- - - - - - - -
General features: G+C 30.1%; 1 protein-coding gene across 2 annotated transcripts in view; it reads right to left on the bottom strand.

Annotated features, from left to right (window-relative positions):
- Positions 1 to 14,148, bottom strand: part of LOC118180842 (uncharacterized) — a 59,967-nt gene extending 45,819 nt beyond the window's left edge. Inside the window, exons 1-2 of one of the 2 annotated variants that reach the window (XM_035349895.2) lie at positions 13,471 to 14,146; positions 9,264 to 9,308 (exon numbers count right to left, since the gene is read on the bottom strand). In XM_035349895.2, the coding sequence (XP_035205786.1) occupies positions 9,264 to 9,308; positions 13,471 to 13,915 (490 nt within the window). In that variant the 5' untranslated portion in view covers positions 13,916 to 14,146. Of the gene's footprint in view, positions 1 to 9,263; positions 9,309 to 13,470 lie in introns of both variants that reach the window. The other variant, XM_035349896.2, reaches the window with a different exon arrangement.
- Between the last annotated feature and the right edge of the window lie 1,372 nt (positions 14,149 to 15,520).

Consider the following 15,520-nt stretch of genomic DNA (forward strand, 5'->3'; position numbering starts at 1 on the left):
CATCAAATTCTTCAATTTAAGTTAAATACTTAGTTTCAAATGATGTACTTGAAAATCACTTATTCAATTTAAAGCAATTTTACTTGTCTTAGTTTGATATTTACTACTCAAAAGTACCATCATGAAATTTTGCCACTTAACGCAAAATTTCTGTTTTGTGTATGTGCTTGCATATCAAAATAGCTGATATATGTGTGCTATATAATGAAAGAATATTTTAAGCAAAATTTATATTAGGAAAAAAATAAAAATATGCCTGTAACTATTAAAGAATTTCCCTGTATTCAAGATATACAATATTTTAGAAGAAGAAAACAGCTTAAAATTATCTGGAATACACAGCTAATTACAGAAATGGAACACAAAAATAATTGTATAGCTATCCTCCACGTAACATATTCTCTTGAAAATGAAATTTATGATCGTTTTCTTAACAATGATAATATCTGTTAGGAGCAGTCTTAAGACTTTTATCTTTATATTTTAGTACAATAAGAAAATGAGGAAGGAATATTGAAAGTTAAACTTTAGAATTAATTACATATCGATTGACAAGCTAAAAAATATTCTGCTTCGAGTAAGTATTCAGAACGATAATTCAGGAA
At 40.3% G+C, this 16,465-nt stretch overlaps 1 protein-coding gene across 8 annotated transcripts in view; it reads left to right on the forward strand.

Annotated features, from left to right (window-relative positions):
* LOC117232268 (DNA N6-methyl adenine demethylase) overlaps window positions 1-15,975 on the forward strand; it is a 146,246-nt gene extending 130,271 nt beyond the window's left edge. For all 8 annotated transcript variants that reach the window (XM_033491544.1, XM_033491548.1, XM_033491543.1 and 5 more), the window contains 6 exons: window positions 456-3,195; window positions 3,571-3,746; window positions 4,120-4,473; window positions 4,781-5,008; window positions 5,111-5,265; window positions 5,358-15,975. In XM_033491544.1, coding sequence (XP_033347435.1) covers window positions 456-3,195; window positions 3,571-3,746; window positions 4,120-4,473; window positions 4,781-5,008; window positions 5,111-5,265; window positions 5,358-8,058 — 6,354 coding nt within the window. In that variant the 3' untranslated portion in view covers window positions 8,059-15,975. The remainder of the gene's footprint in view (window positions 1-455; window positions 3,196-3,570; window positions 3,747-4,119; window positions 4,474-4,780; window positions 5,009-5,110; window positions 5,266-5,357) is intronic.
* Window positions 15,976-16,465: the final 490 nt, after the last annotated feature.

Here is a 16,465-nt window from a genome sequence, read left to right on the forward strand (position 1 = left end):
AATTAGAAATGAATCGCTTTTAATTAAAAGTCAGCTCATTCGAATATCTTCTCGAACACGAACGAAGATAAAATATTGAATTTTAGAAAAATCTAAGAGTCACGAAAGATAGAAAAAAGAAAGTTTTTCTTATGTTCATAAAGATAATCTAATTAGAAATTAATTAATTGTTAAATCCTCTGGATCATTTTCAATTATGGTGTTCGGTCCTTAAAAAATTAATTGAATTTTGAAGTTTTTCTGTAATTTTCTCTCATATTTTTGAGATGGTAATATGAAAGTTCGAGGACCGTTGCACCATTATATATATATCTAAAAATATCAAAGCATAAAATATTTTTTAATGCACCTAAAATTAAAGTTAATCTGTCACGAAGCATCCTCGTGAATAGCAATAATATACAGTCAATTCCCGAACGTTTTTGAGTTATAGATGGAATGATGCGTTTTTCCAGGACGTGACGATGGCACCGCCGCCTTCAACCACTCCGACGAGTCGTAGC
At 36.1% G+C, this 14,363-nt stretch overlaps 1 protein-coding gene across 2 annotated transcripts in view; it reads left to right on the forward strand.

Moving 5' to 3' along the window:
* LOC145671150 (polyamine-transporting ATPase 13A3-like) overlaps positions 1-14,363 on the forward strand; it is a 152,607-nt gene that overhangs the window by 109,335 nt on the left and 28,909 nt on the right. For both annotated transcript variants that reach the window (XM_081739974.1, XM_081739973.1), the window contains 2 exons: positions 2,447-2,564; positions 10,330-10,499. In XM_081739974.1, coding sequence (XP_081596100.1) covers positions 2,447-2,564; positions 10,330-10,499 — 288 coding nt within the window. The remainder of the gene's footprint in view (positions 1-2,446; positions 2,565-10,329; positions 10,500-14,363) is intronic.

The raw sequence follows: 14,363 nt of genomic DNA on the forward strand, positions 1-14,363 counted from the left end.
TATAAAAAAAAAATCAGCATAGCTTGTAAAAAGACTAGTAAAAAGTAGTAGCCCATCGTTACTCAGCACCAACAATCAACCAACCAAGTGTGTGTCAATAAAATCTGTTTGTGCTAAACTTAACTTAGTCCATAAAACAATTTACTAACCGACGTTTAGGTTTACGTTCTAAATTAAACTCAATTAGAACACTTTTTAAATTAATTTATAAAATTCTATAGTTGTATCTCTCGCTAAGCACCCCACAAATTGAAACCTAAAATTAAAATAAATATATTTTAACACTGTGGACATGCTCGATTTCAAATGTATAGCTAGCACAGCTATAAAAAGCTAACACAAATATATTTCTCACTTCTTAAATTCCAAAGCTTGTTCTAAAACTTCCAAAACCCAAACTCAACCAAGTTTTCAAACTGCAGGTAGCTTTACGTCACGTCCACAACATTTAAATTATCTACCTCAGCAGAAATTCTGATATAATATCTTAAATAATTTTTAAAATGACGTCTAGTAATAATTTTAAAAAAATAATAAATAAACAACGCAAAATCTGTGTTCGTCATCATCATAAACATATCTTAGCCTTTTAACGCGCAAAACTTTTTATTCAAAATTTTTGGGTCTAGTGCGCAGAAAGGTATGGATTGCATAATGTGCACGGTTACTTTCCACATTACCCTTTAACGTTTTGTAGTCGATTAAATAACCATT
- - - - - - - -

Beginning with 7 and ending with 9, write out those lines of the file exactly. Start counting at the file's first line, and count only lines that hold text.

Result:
At 40.3% G+C, this 16,465-nt stretch overlaps 1 protein-coding gene across 8 annotated transcripts in view; it reads left to right on the forward strand.

Annotated features, from left to right (window-relative positions):
* LOC117232268 (DNA N6-methyl adenine demethylase) overlaps window positions 1-15,975 on the forward strand; it is a 146,246-nt gene extending 130,271 nt beyond the window's left edge. For all 8 annotated transcript variants that reach the window (XM_033491544.1, XM_033491548.1, XM_033491543.1 and 5 more), the window contains 6 exons: window positions 456-3,195; window positions 3,571-3,746; window positions 4,120-4,473; window positions 4,781-5,008; window positions 5,111-5,265; window positions 5,358-15,975. In XM_033491544.1, coding sequence (XP_033347435.1) covers window positions 456-3,195; window positions 3,571-3,746; window positions 4,120-4,473; window positions 4,781-5,008; window positions 5,111-5,265; window positions 5,358-8,058 — 6,354 coding nt within the window. In that variant the 3' untranslated portion in view covers window positions 8,059-15,975. The remainder of the gene's footprint in view (window positions 1-455; window positions 3,196-3,570; window positions 3,747-4,119; window positions 4,474-4,780; window positions 5,009-5,110; window positions 5,266-5,357) is intronic.